In Victoria a child starting prep must turn 5 by 30th April in the year of enrolment.

  • if you add to that figure the 479 having to repeat grade 1, I think you are seeing the same reasons. That brings the total of "early repeaters" to 1679, nearly one third of the total. Early childhood teachers will tell you that there are a variety of reasons why these children benefit from repeating the year. Sometimes it is as simple as the fact that they have been in reception for less than 6 months when the school year ends and school/departmental policy determines that they must put in the extra time.

There are many reasons why students take longer than 2 years over years 11 and 12, but perhaps we could say "thank goodness they do", because they and their parents have recognised the benefits of completing their education. The repeaters in the sample total 1513, again nearly 30%, but these figures need further clarification about what repeating actually is.

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Monday, 1 November 2010

e-books: What your school needs you to do (if you are a teacher or a TL)

The e-book/e-reader scenario is the perfect illustration of the hype cycle. We are not so far up from the "technology trigger". The Gartner Hype Cycle July 2009 put e-book readers into the 2-5 years to mainstream adoption and we are quite a long way from that.

The emergence of the latest cab off the rank, the Nook Color e-reader, which is a touch screen device, will throw an interesting cat among the pigeons. I'm sure it will hasten the development of other small colour devices perhaps even a colour Kindle. Many are predicting there will be even more device releases in time for your Christmas spending.

What teachers and teacher librarians should be doing is developing some experience in what an e-reader can do. Please don't sit around waiting for the right one to come along.

I am sure we are just at the beginning of the e-book scenario, and that cheaper colour touch screens etc will become available in the next few months, and that makes sensible arguments for holding off.
On the other hand we desperately need teachers and TLs who have joined the "advance guard" and are developing some expertise in what an e-reader can do, what they might offer to a school library.

I'm sure the issues with how to lend books, and possibilities for e-textbooks will be worried at for at least the next 12 months.

The deal with Amazon and Borders is that multiple copies of a purchased e-book can be downloaded to devices registered to your account. With Amazon it is 6 devices and I thought that was the case with Borders too.
This includes being able to read the e-book on a laptop or PC.

My appeal to TLs is to at least download Kindle for PC or the Borders software to a laptop or desktop PC, and get some experience in how of what e-reading is like.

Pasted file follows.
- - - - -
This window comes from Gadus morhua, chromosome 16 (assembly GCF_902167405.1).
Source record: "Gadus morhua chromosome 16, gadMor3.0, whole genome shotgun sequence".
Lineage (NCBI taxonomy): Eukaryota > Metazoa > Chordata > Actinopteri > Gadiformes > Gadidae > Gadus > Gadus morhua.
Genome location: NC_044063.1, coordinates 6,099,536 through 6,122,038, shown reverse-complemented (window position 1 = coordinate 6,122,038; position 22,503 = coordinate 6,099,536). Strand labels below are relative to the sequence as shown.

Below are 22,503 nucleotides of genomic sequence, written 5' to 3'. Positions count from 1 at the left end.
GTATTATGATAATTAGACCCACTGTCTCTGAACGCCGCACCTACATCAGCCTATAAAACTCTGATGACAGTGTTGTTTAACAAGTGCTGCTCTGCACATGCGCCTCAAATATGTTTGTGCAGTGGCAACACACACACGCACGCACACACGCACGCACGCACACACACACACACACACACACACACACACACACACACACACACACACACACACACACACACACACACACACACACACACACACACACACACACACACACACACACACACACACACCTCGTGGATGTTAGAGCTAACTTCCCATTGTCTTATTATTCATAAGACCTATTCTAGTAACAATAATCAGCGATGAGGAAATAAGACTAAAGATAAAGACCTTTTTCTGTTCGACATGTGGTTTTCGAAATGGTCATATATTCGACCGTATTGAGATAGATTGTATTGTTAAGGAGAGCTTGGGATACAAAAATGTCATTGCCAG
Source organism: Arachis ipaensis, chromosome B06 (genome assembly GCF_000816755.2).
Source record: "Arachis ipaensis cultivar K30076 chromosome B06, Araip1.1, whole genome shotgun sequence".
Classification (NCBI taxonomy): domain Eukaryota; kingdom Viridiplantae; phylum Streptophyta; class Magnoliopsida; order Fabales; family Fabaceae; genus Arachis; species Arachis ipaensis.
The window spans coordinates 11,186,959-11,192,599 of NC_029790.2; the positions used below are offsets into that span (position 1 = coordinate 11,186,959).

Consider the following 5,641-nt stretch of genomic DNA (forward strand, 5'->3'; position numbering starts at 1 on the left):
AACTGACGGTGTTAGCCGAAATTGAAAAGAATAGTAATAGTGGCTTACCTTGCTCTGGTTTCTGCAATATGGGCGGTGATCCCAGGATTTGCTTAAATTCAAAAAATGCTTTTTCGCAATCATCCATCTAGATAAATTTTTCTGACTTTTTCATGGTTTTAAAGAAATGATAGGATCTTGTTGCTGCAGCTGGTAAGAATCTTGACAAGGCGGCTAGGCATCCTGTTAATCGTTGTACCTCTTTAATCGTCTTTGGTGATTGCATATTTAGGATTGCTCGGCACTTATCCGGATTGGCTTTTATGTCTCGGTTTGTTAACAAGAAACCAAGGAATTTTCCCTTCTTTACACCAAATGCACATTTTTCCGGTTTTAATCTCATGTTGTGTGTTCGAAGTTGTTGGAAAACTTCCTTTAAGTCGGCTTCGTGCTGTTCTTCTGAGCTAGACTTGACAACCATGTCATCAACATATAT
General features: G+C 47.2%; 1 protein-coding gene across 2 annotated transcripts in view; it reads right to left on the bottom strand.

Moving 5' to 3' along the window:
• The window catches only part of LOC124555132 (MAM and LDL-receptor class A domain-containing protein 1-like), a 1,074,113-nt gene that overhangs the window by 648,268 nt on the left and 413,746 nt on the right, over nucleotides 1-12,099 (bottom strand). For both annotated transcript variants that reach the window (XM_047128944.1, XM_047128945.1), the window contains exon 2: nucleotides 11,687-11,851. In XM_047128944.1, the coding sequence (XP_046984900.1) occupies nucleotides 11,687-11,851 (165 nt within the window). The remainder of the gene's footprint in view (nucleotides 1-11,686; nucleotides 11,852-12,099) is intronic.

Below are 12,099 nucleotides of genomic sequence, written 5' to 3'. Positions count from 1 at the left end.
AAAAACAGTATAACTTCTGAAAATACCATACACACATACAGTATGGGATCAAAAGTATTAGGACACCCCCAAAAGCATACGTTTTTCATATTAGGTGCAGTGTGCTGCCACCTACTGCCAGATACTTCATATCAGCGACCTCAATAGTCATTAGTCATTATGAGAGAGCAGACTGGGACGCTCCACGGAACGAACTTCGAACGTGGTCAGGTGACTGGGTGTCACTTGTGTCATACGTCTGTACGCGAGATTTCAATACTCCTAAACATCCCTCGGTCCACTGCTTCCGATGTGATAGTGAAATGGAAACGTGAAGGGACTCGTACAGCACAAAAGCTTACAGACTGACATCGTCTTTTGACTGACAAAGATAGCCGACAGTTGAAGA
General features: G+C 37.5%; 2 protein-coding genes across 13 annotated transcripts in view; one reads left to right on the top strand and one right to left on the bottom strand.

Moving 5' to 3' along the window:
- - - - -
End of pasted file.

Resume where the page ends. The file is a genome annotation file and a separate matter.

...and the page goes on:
It is not quite the same as a dedicated e-reader but the functionality is similar.

Just as we have Apple enthusiasts in our ranks, and PC enthusiasts, those who rally behind the e-book / e-reader banner will probably always speak highly of the device they have spent time with (unless they totally hate it). In my own case it is the Kindle2 which I have been using for 15 months now and have read 35 books on.
But my experiences have given me a view of what we need to look for in an e-reader or e-reading software. I am unlikely to buy a new device anytime soon, although I do have Kindle for PC on my computer, as well as the Borders software. My husband has the Kindle for PC App on his iPad.

If you are thinking about your next step, then the criteria that I listed in my blog post at http://blogs.educationau.edu.au/ksmith/2010/09/08/e-books-and-e-readers-criteria-for-choosing-your-e-reader/ might be a good starting point.

As with most technology decisions, it really comes down to what you want the device to do and how much you are prepared to pay for it.

I have explored the topic in these blog posts
Teaching with an e-book: http://blogs.educationau.edu.au/ksmith/2010/09/14/teaching-with-an-e-book-part-1/
And this one about how we are unlikely to see wholesale adoption of e-texts in schools in 2010: http://blogs.educationau.edu.au/ksmith/2010/10/26/so-youre-thinking-about-e-text-books-2011-may-be-too-soon-in-australia-anyway/
If you explore my blog you'll see that e-books is a focus topic for me.

If you are attending the SLAV conference on November 12, I will presenting a session on why I love my Kindle, and e-books in general.

If you are in Tasmania Jill Hutchins is organising a conference for 11-12 indep schools, catholic colleges and Academies/Polytechnics, where e-books is one of the topics:  Jill's email address is Jill.Abell@hutchins.tas.edu.au I'll be there too.

You could think about tuning into the YSL round table on e-books in early December:  check it out at http://yourschoollibrary.org/